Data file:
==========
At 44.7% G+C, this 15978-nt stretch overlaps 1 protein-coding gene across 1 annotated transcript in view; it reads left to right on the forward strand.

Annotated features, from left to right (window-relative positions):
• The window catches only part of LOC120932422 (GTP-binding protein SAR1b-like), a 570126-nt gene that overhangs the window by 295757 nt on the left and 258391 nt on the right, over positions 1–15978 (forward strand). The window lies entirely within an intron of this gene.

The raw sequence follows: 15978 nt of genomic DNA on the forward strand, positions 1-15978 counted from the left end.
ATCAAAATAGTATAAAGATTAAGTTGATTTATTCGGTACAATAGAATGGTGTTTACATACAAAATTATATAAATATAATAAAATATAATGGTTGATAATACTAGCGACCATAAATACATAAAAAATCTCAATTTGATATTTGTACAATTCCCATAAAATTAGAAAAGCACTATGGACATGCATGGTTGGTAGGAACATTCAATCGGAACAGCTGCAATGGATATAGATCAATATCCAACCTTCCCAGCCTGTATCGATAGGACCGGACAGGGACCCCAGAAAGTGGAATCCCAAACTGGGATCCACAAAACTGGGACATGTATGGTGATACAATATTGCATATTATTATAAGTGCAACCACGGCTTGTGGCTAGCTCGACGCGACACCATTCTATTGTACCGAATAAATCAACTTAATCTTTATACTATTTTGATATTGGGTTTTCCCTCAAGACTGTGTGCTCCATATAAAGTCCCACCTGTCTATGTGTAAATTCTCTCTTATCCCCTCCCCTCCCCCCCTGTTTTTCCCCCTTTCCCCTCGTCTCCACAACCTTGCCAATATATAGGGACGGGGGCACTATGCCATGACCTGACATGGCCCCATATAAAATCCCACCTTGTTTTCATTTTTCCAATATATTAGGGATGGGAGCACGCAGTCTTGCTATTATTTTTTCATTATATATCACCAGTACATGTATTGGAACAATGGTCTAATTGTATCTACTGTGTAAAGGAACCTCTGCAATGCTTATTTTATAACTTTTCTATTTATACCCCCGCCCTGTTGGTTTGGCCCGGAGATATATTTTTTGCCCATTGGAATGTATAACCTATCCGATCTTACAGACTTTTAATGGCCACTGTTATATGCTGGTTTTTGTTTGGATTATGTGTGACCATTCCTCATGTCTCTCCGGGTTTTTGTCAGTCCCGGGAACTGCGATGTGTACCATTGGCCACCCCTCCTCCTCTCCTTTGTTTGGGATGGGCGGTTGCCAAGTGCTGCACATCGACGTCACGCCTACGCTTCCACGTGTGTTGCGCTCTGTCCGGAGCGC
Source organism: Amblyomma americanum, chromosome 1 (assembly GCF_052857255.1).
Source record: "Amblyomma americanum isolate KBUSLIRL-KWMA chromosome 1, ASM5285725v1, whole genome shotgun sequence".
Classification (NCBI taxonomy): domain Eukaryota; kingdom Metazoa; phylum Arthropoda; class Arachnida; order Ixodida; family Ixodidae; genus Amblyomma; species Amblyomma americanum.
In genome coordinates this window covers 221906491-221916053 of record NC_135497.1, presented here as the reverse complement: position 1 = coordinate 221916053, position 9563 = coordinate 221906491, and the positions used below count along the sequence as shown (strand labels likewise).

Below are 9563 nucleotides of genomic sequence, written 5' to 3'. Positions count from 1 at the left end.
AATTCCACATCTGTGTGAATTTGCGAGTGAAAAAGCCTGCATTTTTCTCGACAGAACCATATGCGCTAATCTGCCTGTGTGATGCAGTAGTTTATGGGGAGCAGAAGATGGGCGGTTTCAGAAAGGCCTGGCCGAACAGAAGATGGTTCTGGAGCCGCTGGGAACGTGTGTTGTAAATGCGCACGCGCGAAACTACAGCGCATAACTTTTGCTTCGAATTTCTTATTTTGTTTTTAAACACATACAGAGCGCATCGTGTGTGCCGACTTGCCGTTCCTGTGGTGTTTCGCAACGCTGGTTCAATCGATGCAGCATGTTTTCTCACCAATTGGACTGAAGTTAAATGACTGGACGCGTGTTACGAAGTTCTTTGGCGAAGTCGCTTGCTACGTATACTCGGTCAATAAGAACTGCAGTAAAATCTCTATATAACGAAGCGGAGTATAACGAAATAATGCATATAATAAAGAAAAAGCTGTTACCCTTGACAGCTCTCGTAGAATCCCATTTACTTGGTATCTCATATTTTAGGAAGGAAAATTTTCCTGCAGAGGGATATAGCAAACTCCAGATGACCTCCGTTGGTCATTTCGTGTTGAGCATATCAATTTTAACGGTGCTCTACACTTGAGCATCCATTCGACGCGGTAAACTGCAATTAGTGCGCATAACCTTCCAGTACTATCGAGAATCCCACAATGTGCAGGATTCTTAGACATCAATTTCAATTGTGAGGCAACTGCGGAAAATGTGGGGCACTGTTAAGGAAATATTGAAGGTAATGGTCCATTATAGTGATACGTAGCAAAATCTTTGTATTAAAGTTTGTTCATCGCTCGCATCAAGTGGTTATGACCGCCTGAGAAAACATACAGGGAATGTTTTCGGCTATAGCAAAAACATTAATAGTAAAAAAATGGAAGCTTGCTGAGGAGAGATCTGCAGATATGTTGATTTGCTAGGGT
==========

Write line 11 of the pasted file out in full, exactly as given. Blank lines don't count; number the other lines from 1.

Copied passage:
AATTCCACATCTGTGTGAATTTGCGAGTGAAAAAGCCTGCATTTTTCTCGACAGAACCATATGCGCTAATCTGCCTGTGTGATGCAGTAGTTTATGGGGAGCAGAAGATGGGCGGTTTCAGAAAGGCCTGGCCGAACAGAAGATGGTTCTGGAGCCGCTGGGAACGTGTGTTGTAAATGCGCACGCGCGAAACTACAGCGCATAACTTTTGCTTCGAATTTCTTATTTTGTTTTTAAACACATACAGAGCGCATCGTGTGTGCCGACTTGCCGTTCCTGTGGTGTTTCGCAACGCTGGTTCAATCGATGCAGCATGTTTTCTCACCAATTGGACTGAAGTTAAATGACTGGACGCGTGTTACGAAGTTCTTTGGCGAAGTCGCTTGCTACGTATACTCGGTCAATAAGAACTGCAGTAAAATCTCTATATAACGAAGCGGAGTATAACGAAATAATGCATATAATAAAGAAAAAGCTGTTACCCTTGACAGCTCTCGTAGAATCCCATTTACTTGGTATCTCATATTTTAGGAAGGAAAATTTTCCTGCAGAGGGATATAGCAAACTCCAGATGACCTCCGTTGGTCATTTCGTGTTGAGCATATCAATTTTAACGGTGCTCTACACTTGAGCATCCATTCGACGCGGTAAACTGCAATTAGTGCGCATAACCTTCCAGTACTATCGAGAATCCCACAATGTGCAGGATTCTTAGACATCAATTTCAATTGTGAGGCAACTGCGGAAAATGTGGGGCACTGTTAAGGAAATATTGAAGGTAATGGTCCATTATAGTGATACGTAGCAAAATCTTTGTATTAAAGTTTGTTCATCGCTCGCATCAAGTGGTTATGACCGCCTGAGAAAACATACAGGGAATGTTTTCGGCTATAGCAAAAACATTAATAGTAAAAAAATGGAAGCTTGCTGAGGAGAGATCTGCAGATATGTTGATTTGCTAGGGT